Types of ranseur, 16th century

A ranseur, also called roncone, was a polearm similar to the partisan used in Europe up to the 15th century.[1] It was still seen in court as a ceremonial weapon through the 17th century.

Often thought to be a derivation of the earlier spetum, the head of a ranseur consists of a spear-tip affixed with a cross hilt at its base. Often this hilt is crescent-shaped, giving it an appearance similar to that of a trident. Generally, the hilts do not have a cutting edge, unlike the double-edged partisan. Ranseurs are generally 6 ft (1.8 m) in length or longer.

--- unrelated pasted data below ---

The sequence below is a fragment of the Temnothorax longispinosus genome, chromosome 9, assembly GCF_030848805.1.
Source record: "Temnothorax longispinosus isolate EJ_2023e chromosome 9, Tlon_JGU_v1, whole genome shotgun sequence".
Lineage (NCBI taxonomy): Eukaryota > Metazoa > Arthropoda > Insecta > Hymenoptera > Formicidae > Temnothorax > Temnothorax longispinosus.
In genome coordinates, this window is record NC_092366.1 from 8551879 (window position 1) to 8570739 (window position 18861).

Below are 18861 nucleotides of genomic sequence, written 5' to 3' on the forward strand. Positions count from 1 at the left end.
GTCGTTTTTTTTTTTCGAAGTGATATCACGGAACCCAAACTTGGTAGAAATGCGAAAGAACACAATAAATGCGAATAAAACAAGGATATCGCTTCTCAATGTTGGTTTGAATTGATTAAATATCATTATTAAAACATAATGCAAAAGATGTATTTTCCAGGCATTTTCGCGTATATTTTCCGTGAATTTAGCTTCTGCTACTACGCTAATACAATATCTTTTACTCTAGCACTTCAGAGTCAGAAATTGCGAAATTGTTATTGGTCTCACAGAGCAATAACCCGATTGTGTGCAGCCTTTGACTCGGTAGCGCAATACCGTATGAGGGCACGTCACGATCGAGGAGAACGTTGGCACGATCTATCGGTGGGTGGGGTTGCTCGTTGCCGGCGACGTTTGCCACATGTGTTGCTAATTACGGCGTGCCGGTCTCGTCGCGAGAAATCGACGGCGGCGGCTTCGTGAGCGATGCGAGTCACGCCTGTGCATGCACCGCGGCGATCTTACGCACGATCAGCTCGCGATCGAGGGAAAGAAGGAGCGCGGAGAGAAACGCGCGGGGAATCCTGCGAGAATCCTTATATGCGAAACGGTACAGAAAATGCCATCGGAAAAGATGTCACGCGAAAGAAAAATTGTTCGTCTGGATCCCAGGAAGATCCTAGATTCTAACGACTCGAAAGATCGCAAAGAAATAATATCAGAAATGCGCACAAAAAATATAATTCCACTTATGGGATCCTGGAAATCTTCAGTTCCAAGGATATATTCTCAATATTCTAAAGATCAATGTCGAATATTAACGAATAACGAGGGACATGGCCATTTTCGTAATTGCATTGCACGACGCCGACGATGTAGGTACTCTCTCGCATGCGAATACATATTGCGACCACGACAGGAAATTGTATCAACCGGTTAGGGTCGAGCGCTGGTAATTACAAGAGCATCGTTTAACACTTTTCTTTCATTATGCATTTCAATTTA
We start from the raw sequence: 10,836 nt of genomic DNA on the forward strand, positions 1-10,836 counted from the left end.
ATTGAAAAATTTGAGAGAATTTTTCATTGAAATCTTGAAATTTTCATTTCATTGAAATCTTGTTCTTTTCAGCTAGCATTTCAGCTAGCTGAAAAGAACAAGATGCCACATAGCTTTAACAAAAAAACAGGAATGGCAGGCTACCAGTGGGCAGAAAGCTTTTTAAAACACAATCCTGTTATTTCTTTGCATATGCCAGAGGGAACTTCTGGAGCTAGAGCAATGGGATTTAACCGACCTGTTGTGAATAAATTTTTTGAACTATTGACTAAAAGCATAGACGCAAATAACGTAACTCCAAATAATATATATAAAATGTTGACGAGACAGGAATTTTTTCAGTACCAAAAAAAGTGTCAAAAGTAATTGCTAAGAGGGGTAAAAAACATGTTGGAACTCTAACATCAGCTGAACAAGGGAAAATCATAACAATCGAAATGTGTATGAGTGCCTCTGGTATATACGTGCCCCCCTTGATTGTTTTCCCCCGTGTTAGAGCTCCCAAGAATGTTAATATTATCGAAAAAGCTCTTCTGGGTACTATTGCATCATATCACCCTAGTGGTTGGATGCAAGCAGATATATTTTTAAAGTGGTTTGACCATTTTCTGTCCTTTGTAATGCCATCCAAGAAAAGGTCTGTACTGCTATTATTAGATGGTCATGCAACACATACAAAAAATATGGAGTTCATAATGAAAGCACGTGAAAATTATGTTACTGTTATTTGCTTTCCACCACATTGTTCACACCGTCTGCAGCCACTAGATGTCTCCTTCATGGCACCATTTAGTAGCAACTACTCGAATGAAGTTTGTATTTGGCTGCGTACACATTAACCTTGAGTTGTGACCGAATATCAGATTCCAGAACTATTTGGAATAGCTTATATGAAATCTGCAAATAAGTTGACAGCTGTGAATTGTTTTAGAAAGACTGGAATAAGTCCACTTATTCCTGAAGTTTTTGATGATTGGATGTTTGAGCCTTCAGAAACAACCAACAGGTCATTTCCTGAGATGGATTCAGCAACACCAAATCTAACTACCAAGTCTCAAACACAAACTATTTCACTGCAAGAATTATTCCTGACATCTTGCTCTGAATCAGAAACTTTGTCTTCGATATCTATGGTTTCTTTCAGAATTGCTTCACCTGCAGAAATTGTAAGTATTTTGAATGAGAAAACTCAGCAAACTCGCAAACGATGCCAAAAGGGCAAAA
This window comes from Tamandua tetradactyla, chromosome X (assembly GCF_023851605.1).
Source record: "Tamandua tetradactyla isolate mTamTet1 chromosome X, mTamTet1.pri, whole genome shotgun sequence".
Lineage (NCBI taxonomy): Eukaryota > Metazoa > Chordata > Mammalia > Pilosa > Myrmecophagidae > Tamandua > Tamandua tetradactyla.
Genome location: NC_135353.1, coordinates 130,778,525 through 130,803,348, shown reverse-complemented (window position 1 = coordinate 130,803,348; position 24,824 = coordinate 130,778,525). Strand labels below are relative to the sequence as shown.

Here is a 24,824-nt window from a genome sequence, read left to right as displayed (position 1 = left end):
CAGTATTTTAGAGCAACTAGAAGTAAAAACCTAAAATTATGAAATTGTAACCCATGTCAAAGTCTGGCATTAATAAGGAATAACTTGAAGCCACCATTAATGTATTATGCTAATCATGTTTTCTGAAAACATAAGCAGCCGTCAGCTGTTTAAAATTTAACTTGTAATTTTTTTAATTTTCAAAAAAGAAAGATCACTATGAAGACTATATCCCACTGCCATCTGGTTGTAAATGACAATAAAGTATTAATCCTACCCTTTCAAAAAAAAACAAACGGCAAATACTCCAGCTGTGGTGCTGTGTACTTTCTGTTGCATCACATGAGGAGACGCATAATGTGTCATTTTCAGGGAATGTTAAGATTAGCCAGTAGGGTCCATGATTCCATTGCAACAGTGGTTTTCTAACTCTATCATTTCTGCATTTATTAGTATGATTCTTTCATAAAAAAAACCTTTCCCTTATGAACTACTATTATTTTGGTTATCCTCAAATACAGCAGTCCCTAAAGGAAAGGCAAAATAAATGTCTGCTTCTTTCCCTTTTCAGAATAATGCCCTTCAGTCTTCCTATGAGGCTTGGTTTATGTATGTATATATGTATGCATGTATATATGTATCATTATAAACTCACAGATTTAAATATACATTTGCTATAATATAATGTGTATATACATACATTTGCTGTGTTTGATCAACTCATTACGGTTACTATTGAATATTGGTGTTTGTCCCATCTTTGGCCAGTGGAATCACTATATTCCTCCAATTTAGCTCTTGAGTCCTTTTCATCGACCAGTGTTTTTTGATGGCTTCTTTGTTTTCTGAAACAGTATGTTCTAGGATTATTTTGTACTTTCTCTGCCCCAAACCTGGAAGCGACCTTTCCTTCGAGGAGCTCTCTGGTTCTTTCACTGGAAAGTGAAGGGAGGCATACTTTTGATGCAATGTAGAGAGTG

The spearing function of the weapon is apparent but not always effective against armor of great protection. The deflection includes the trapping of opponents' weapons in the space below the main blade, where a twist of the shaft can apply pressure from that moment on at long range, and of pulling mounted opponents from the saddle.


  1. ^ Demmin, Auguste (1870). Weapons of war. tr. by Charles Christopher Black. p. 445.